Finance teams that use business software should prepare themselves for a
period of radical change, experts have predicted, where they will have a smaller
pool of suppliers to buy software from and a plethora of new technology
platforms to negotiate.
Across the board, speakers and vendors at this year’s
Accounting & Finance exhibition said that industry consolidation and rapid
rise of on-demand, online software was set to revolutionise the shape of the
sector over the next decade.
‘About 15 years ago there were 800 business and accounting products. Today
there are less than 100. Probably only 50 of those are in development mode, the
rest are in maintenance mode,’ said Dennis Keeling, chief executive of
‘There are going to be fewer vendors for people to choose from. It is going
to be much more difficult for new entrants to break into the market because as
companies consolidate functionality is enhanced and it becomes so much harder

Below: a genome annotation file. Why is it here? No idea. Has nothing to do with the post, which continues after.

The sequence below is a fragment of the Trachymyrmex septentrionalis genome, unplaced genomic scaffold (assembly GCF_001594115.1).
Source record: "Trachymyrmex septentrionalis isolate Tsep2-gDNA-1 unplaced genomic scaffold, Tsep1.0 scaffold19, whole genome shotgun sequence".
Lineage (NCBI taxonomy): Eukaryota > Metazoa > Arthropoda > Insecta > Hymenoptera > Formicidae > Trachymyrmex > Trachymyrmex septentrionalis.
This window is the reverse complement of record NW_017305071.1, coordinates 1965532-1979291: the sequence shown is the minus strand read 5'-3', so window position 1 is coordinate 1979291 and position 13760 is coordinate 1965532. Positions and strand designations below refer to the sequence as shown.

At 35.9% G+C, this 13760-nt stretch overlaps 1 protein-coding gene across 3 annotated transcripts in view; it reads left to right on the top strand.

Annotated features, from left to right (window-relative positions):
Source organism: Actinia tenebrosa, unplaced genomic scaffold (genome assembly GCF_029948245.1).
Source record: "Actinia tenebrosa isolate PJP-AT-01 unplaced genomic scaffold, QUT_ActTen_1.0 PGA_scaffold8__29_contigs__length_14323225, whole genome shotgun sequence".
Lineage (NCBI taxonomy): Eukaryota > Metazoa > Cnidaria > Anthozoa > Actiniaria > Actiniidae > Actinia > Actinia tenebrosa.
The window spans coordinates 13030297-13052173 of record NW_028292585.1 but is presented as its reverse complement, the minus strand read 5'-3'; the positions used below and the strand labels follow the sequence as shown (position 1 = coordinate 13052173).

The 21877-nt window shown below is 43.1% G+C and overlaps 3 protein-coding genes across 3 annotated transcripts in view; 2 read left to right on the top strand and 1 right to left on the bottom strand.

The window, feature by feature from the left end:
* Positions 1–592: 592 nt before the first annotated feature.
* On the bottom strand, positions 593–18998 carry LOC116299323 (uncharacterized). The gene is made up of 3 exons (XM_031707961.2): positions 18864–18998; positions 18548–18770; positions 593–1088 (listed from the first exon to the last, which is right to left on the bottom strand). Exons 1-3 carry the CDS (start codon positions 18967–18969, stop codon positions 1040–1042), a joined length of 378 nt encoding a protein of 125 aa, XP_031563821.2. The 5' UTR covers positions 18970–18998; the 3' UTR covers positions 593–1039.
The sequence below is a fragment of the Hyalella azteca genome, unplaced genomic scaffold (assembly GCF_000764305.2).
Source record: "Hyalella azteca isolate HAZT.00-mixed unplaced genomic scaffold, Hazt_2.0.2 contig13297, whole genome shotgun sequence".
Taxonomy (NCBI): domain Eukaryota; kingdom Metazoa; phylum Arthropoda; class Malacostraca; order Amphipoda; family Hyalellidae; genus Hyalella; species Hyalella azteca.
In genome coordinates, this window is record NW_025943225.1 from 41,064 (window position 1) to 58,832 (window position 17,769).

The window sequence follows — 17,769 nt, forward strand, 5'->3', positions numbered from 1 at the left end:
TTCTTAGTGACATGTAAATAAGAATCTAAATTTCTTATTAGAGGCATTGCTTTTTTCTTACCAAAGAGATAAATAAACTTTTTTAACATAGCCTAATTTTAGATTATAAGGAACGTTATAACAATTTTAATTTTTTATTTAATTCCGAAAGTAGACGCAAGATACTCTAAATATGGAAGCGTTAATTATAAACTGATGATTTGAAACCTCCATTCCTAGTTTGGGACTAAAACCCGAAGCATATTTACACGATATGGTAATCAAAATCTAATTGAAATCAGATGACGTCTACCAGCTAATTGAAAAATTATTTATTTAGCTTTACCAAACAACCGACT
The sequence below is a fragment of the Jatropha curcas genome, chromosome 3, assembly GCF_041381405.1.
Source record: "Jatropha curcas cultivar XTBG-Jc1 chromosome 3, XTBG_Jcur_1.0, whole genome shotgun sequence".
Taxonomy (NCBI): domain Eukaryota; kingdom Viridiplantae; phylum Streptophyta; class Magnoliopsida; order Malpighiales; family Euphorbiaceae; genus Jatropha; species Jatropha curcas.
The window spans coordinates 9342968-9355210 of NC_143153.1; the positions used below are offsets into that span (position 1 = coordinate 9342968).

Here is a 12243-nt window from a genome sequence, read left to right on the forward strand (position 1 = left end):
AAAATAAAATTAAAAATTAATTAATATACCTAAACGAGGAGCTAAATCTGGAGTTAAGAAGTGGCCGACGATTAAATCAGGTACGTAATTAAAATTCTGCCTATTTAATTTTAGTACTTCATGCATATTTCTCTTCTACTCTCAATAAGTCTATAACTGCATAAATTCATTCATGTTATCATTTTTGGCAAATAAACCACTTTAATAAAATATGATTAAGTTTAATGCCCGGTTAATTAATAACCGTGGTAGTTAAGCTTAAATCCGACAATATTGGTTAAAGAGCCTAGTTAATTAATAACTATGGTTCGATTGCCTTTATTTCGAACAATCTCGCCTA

for new entrants to match,’ Keeling added.
The rise of the internet and the use of mobile phones and PDAs to access
information is the other transformation the industry is negotiating. Once the
preserve of small packages offered to start-up business, software as a service,
web-based applications and on-demand software are becoming more mainstream as
more and more companies of a much larger size consider new platforms.
Don Haddaway, of Artisiam Software, said: ‘The web is ubiquitous, which
enables people to access key information anywhere. PDA, mobile and internet
technologies can all be leveraged to provide key information to decision makers
at all times.’
Dave Turner, marketing director at Coda, however, sounded a note of caution.
‘We are approaching on-demand software with caution. It has worked for customer
resource management, but it is still to be proven that it will work for f
inance,’ he said.
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